Kenya May Adopt Third Generation Number Plates This Year
The Kenyan motor industry is set to change significantly if the Kenya Revenue Authority (KRA), which is responsible for issuing motor vehicle number plates through its Road Transport Department (RTD), adopts proposals to introduce a new third generation motor vehicle number plate series. The first motor vehicle registration in Kenya was issued in 1938.
The current second generation number plate system was adopted in 1989 and going by current registration rates the final KAZ999Z number will be issued before the end of the year. The KRA is presently estimated to be issuing about 400 number plates per day. Going by the current system, the next series will start from KBA001A and end at KBZ999Z. How boring! Most people interviewed in Mombasa where most imports are licenced from, are of the opinion that Kenya needs to discard the present series describing them as ‘old-fashioned, colonial and outdated’. Most Kenyans feel that that the country needs to adopt a modern number plate registration series and system in conformity with regional and international standards. However, government is said to be considering a radical change in motor vehicle registration and number plate numbering.
Local businessmen who have been importing used cars (mitumbas) in large numbers from Japan, UAE, Singapore and from the United Kingdom are anxiously awaiting word from KRA so that they can ‘confirm bookings’ of golden numbers, eg triple numbers, which are popular with their clients and are about the only way to obtain custom made number plates in Kenya. The KRA charges an extra fee for advance booking of golden numbers.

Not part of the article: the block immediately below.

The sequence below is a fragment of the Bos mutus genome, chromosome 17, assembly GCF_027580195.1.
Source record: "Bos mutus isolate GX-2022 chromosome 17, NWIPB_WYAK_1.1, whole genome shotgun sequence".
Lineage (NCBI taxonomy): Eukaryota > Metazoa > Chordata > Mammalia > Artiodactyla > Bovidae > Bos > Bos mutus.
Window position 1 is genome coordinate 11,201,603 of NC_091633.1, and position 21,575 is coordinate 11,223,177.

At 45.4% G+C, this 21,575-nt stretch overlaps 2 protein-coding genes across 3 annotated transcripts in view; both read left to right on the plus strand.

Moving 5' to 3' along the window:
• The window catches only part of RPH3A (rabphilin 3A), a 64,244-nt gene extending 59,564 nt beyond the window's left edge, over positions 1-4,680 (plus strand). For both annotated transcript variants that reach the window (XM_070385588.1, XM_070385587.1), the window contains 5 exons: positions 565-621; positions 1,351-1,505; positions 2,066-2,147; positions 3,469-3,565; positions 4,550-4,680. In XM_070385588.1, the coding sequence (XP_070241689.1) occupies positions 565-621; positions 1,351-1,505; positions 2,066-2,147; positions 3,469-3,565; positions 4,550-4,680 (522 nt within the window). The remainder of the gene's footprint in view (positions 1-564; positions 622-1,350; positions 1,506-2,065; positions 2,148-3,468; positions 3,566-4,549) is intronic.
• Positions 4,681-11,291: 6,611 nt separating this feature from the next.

In issuing a new generation number plate, the government will be looking to widen the tax base without necessarily increasing tax burden of the citizens. More importantly, the government will also be keen to integrate additional security features on the number plates so as to reduce incidences of carjacking, illegal number plate manufacture by jua kali artisans and improve management of traffic offences.
Perhaps the manufacture of motor vehicle number plates may need to be outsourced through international tendering from qualified manufacturers. Current number plates are said to be manufactured at the Kenya Prison Industries who lack the advanced technology required to produce modern number plates.